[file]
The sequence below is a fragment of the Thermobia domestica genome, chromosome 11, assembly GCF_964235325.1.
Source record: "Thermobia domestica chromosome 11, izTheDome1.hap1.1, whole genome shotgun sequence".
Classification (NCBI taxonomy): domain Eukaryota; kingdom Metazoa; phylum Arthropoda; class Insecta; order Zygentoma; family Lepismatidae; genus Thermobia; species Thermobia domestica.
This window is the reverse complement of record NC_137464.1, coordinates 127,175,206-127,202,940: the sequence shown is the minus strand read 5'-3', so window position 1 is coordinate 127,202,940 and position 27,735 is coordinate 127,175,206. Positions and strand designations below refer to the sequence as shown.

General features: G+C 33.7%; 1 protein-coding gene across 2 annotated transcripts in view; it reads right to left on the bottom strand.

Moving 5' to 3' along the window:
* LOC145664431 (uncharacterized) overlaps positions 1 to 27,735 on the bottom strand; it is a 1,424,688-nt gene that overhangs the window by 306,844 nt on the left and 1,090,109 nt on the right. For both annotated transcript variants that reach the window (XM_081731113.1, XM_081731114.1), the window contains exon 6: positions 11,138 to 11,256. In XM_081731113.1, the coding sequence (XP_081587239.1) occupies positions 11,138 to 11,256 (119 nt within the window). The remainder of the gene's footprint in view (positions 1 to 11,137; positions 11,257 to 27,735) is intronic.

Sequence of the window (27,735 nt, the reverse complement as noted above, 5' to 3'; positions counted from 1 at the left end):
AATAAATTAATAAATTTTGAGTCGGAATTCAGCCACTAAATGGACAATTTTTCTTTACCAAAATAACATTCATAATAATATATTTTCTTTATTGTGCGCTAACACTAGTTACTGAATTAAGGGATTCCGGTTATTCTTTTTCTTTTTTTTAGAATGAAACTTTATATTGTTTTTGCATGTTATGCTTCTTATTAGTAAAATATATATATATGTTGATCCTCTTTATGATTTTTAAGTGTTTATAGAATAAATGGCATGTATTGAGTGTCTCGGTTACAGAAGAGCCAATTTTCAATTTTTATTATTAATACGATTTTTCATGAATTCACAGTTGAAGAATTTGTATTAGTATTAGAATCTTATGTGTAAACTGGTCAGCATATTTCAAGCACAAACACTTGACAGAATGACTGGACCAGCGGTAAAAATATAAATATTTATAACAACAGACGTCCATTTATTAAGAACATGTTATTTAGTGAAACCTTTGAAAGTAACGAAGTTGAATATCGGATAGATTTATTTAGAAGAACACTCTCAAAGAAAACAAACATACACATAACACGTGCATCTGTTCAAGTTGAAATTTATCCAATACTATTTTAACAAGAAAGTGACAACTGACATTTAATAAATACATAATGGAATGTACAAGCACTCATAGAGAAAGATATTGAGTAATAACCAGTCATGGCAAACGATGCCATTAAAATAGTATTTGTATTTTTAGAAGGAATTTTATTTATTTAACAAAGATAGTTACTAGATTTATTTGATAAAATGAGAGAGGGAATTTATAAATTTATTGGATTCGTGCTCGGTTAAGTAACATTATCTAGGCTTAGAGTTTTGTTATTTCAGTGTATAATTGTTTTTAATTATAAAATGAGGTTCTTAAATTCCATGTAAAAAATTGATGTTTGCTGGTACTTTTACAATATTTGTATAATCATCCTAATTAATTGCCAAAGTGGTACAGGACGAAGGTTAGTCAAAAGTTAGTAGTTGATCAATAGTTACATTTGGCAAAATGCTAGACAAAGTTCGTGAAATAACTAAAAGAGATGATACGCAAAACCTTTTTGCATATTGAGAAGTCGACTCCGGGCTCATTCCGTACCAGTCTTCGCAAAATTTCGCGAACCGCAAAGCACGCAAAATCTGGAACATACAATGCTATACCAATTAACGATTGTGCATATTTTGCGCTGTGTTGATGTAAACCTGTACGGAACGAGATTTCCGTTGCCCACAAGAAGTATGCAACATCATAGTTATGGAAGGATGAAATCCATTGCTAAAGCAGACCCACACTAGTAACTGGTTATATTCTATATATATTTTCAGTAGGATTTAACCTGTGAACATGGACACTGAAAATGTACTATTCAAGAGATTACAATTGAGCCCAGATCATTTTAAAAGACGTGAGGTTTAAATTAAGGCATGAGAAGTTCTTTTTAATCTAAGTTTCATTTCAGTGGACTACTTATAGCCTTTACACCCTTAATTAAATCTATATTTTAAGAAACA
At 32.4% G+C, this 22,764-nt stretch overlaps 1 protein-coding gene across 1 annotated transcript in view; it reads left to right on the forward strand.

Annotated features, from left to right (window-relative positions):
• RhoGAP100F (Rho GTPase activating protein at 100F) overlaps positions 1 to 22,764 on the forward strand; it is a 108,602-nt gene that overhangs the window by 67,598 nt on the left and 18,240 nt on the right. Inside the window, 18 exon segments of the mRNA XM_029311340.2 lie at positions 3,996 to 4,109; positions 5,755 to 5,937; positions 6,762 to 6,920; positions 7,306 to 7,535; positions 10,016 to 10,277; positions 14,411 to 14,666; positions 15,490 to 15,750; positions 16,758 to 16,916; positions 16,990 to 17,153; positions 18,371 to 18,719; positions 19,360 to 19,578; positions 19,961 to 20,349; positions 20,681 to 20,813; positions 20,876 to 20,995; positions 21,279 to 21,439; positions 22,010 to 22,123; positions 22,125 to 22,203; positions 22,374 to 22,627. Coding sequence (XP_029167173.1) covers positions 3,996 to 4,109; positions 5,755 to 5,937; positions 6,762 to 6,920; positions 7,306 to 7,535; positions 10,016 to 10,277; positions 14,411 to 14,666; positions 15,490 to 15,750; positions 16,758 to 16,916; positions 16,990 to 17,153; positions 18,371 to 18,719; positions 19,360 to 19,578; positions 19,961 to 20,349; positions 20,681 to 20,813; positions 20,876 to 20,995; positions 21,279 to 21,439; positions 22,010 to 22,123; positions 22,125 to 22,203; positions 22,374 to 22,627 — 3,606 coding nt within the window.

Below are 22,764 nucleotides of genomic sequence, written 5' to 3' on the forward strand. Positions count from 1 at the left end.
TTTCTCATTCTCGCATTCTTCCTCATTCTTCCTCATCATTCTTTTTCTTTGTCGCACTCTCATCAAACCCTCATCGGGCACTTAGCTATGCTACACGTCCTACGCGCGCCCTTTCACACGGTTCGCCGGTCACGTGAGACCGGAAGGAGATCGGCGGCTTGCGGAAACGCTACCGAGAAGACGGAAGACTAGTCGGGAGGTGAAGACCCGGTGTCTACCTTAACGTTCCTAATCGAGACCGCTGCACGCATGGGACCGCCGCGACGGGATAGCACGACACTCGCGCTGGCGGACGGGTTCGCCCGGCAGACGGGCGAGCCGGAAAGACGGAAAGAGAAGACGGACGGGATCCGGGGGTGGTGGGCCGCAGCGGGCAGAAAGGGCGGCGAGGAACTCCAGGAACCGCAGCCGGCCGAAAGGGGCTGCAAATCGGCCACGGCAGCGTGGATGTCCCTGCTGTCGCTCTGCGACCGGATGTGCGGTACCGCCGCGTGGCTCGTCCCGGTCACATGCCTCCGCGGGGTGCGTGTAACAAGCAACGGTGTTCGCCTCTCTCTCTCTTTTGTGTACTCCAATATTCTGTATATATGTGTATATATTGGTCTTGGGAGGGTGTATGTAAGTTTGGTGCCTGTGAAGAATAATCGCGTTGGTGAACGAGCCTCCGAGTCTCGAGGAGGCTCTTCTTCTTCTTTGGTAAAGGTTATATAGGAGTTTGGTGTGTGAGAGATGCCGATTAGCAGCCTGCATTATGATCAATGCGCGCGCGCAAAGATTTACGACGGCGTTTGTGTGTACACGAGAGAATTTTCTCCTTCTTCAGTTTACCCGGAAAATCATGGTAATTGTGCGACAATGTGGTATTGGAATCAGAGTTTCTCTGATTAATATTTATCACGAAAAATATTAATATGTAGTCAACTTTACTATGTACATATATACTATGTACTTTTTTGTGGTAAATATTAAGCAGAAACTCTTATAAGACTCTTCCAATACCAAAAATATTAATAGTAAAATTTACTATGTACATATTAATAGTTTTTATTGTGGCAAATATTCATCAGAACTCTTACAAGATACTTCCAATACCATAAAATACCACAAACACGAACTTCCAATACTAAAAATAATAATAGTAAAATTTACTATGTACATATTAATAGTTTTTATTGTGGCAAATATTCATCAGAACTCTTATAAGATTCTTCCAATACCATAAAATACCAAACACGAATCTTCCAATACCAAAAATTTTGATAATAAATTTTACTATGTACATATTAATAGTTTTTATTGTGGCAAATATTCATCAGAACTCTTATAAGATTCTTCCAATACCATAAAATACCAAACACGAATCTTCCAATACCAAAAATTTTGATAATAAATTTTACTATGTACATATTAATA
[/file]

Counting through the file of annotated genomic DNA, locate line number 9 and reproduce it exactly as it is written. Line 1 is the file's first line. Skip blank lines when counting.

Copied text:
AATAAATTAATAAATTTTGAGTCGGAATTCAGCCACTAAATGGACAATTTTTCTTTACCAAAATAACATTCATAATAATATATTTTCTTTATTGTGCGCTAACACTAGTTACTGAATTAAGGGATTCCGGTTATTCTTTTTCTTTTTTTTAGAATGAAACTTTATATTGTTTTTGCATGTTATGCTTCTTATTAGTAAAATATATATATATGTTGATCCTCTTTATGATTTTTAAGTGTTTATAGAATAAATGGCATGTATTGAGTGTCTCGGTTACAGAAGAGCCAATTTTCAATTTTTATTATTAATACGATTTTTCATGAATTCACAGTTGAAGAATTTGTATTAGTATTAGAATCTTATGTGTAAACTGGTCAGCATATTTCAAGCACAAACACTTGACAGAATGACTGGACCAGCGGTAAAAATATAAATATTTATAACAACAGACGTCCATTTATTAAGAACATGTTATTTAGTGAAACCTTTGAAAGTAACGAAGTTGAATATCGGATAGATTTATTTAGAAGAACACTCTCAAAGAAAACAAACATACACATAACACGTGCATCTGTTCAAGTTGAAATTTATCCAATACTATTTTAACAAGAAAGTGACAACTGACATTTAATAAATACATAATGGAATGTACAAGCACTCATAGAGAAAGATATTGAGTAATAACCAGTCATGGCAAACGATGCCATTAAAATAGTATTTGTATTTTTAGAAGGAATTTTATTTATTTAACAAAGATAGTTACTAGATTTATTTGATAAAATGAGAGAGGGAATTTATAAATTTATTGGATTCGTGCTCGGTTAAGTAACATTATCTAGGCTTAGAGTTTTGTTATTTCAGTGTATAATTGTTTTTAATTATAAAATGAGGTTCTTAAATTCCATGTAAAAAATTGATGTTTGCTGGTACTTTTACAATATTTGTATAATCATCCTAATTAATTGCCAAAGTGGTACAGGACGAAGGTTAGTCAAAAGTTAGTAGTTGATCAATAGTTACATTTGGCAAAATGCTAGACAAAGTTCGTGAAATAACTAAAAGAGATGATACGCAAAACCTTTTTGCATATTGAGAAGTCGACTCCGGGCTCATTCCGTACCAGTCTTCGCAAAATTTCGCGAACCGCAAAGCACGCAAAATCTGGAACATACAATGCTATACCAATTAACGATTGTGCATATTTTGCGCTGTGTTGATGTAAACCTGTACGGAACGAGATTTCCGTTGCCCACAAGAAGTATGCAACATCATAGTTATGGAAGGATGAAATCCATTGCTAAAGCAGACCCACACTAGTAACTGGTTATATTCTATATATATTTTCAGTAGGATTTAACCTGTGAACATGGACACTGAAAATGTACTATTCAAGAGATTACAATTGAGCCCAGATCATTTTAAAAGACGTGAGGTTTAAATTAAGGCATGAGAAGTTCTTTTTAATCTAAGTTTCATTTCAGTGGACTACTTATAGCCTTTACACCCTTAATTAAATCTATATTTTAAGAAACA